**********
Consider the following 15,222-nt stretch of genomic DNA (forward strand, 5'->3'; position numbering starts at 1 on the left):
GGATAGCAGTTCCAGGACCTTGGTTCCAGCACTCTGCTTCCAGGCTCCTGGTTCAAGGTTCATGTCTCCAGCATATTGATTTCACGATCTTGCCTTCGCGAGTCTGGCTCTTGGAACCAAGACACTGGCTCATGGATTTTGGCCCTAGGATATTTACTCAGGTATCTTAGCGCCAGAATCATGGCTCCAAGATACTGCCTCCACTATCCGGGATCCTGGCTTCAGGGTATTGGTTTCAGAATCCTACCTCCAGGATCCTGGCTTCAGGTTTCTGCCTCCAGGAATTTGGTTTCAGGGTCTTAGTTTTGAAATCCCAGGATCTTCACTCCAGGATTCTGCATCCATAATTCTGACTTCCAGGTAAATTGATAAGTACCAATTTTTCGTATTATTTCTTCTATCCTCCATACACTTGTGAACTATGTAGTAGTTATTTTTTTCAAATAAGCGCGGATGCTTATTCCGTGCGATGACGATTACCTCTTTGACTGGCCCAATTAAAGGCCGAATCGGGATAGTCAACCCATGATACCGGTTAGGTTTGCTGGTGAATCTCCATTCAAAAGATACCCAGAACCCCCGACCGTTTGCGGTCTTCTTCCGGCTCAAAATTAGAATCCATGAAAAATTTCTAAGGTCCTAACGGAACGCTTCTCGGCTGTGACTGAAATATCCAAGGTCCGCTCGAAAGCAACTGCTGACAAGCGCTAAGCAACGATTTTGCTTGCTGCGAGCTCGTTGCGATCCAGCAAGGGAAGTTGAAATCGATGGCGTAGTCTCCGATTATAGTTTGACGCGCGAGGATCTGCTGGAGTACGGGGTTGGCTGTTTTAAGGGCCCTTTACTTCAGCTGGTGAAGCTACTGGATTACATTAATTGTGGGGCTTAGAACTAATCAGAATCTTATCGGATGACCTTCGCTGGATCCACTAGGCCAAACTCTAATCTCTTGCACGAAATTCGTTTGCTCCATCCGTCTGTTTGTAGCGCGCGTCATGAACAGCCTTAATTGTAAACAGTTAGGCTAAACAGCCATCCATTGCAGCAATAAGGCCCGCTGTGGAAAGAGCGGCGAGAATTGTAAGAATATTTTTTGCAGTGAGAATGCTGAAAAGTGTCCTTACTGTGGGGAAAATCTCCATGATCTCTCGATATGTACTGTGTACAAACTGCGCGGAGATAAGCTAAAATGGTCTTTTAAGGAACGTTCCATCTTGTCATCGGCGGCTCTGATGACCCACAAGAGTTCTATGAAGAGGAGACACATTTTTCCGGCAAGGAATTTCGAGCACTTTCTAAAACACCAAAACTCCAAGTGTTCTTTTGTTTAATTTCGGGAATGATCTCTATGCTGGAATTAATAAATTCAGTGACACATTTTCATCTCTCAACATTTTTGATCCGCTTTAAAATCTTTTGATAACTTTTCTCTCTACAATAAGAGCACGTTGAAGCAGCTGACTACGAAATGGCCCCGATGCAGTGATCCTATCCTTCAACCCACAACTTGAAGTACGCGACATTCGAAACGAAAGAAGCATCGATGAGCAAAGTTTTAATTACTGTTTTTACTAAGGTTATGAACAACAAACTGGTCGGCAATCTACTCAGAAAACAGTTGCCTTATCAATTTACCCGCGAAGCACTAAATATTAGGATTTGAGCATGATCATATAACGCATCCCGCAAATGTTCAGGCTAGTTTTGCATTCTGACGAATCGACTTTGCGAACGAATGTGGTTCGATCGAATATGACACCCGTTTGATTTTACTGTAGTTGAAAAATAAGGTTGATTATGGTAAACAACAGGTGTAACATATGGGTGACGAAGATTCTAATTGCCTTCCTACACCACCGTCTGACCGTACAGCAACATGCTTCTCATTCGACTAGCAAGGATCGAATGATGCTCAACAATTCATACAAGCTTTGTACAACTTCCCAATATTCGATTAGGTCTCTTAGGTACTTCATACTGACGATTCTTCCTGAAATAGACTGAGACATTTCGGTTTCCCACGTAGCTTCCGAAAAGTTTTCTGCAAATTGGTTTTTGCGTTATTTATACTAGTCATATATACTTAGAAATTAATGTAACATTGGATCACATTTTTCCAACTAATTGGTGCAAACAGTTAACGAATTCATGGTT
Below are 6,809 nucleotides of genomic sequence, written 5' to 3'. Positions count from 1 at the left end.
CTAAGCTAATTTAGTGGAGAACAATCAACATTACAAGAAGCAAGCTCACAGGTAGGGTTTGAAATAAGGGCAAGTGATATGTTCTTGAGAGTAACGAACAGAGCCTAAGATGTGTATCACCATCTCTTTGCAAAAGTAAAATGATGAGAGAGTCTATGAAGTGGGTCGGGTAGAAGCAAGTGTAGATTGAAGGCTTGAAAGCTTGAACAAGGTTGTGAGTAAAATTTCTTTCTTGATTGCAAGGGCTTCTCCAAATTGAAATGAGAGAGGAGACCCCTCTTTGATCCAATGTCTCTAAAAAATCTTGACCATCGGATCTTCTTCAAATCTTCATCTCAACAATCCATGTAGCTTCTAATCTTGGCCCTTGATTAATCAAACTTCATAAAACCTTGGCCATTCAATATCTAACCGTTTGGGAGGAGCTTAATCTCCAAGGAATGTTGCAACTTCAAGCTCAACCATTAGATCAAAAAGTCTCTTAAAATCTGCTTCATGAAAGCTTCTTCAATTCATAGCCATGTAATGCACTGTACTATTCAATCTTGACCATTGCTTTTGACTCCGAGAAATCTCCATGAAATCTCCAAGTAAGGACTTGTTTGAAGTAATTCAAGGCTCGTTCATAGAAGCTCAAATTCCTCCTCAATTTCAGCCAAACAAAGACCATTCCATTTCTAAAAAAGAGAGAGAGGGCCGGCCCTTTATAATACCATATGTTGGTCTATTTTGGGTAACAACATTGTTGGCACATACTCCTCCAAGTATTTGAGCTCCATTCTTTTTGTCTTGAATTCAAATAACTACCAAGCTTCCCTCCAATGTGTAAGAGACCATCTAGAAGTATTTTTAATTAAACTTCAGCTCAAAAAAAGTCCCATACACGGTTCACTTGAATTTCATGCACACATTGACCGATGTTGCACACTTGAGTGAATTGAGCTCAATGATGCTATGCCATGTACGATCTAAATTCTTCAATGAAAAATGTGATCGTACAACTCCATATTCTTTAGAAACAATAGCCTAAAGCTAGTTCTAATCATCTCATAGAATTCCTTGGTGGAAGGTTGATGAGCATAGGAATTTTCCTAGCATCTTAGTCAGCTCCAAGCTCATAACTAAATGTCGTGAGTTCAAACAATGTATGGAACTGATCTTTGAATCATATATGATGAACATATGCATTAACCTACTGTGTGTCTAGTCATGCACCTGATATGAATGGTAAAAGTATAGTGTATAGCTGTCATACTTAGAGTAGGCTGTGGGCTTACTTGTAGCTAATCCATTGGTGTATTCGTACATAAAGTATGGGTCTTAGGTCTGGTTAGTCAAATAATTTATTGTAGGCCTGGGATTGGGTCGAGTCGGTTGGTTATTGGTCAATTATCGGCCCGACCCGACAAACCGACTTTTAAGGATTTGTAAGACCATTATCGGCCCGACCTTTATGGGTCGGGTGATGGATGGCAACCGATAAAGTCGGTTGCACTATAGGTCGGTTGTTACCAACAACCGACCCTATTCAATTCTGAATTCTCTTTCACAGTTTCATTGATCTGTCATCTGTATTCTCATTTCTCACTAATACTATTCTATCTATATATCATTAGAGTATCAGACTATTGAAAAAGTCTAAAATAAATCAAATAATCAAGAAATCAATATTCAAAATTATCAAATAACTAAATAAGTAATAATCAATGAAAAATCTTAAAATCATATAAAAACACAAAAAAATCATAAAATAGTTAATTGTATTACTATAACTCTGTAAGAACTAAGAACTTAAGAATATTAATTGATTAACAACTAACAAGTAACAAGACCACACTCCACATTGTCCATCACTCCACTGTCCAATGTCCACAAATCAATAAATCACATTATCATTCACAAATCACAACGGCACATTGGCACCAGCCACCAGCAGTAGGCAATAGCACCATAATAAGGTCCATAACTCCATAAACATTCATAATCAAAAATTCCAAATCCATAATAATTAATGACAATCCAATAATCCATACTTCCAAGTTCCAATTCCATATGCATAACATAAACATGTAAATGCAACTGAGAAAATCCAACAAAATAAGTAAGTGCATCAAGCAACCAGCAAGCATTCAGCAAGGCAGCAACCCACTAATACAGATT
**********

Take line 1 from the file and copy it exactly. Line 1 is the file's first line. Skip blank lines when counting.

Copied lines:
Consider the following 15,222-nt stretch of genomic DNA (forward strand, 5'->3'; position numbering starts at 1 on the left):